The 'Merc' of Tribeca

Traders in the 1950s, when trades in precious metals dominated the Merc’s business.

Mar. 03, 2014

If you had been strolling along Hudson Street near Harrison on a hot summer afternoon in the days before air conditioning, you might have heard a steady rumble of voices in the air and, now and then, loud shouts and yells. It would have seemed unlikely in the normally quiet neighborhood. Looking up, you would have found that the noise was coming from the open windows of the handsome New York Mercantile Exchange, on whose huge, two-story trading floor many thousands of dollars’ worth of commodities from butter and eggs to potatoes to dressed poultry were changing hands every day.

Today the building is quiet, the Exchange having moved out in 1977 to larger space in the World Trade Center (and then to still larger quarters in Battery Park City). But in its heyday, the Merc, as the Exchange was known, was one of the city’s principal economic engines and a vibrant, heady world unto itself.

It was founded in 1872 by dairy merchants anxious to standardize the wholesale trade of their goods in the booming post-Civil War city. Known at first as the Butter and Cheese Exchange of New York, it initially occupied rooms in a building at Greenwich and Chambers streets owned by a sugar refining firm. The location, close to the docks, was a good one. And already those docks were handling a formidable amount of foodstuffs: by 1873, New York’s butter and cheese wholesalers were receiving (and selling) $100 million annually in dairy produce, much of it traded in the Ex­change. At that rate the Greenwich Street digs soon proved inadequate. So in 1882 the Exchange, now dealing in groceries, canned goods and poultry in addition to butter, eggs and cheese, changed its name to the New York Mercantile Exchange and bought land at the corner of Hudson and Harrison streets for a new building.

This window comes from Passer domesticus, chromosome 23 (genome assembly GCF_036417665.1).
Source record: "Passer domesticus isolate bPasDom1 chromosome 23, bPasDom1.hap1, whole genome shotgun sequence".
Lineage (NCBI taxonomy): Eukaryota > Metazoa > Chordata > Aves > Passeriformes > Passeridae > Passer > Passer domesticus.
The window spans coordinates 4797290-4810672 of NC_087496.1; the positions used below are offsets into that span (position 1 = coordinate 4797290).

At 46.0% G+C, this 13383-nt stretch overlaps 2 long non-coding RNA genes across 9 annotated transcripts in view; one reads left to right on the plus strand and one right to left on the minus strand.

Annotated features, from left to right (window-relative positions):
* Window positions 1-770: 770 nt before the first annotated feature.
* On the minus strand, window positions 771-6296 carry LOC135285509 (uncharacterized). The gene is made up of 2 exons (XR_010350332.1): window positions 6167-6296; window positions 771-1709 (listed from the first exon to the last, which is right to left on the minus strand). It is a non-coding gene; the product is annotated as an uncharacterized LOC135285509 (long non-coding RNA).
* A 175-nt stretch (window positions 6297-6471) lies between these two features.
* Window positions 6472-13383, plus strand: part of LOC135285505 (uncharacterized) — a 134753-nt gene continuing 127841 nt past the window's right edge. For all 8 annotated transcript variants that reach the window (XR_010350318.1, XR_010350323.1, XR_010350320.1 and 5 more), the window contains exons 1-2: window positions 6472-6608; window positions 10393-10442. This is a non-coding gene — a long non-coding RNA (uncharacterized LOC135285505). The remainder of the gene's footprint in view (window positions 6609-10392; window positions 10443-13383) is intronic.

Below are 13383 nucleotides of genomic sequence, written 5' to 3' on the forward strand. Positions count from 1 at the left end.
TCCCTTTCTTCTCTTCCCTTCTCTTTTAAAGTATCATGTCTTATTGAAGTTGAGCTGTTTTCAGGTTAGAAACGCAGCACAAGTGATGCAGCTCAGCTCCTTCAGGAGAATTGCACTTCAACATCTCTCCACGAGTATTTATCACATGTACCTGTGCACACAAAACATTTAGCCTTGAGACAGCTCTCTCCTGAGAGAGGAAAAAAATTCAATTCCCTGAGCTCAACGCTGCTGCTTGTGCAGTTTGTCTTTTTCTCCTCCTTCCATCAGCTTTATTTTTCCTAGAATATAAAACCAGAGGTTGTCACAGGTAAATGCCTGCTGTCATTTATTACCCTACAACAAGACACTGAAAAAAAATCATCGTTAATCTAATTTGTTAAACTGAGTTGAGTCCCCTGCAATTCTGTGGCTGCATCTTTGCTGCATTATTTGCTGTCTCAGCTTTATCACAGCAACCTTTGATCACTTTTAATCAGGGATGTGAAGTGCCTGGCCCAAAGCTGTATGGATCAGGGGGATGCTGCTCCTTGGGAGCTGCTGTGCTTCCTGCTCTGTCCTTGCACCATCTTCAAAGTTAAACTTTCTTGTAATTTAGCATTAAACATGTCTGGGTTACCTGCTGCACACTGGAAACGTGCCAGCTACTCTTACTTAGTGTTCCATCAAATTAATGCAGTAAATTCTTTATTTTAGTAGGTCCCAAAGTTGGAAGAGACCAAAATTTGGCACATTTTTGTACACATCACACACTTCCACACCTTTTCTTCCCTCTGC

To make sure their new structure would be suitably imposing, the Merc’s leadership hired Thomas R. Jackson, one of the city’s leading architects. He did not disappoint them. His six-story brick-and-granite building, which opened in 1884 and incorporates elements of both the Queen Anne and the Romanesque Revival styles, is a virtual symphony of round arches, classical columns, deep-set windows and fancy brickwork, the whole topped by a mansard-roofed tower. Inside, the large two-story-high trading room on the second floor was outfitted with elegant cast iron columns, elaborate mosaic floor and tiles, mahogany woodwork and sumptuous brass fixtures. Even today, with many of its fittings long gone, the room remains one of the most impressive interior spaces in the city.

For several decades butter, eggs and cheese remained the Merc’s main commodities and were generally traded for cash. In the early days bids and offers, shouted out from the floor, were entered on large blackboards manned by pairs of clerks—one right-handed and the other left-handed so that they could work together without obscuring traders’ views. Clerks learned to identify traders by the sound of their voices so that they would not have to turn around to see them. Later on, pit trading was introduced and traders gathered around a big brass ring to cry out their bids, which were recorded by a clerk seated in the center.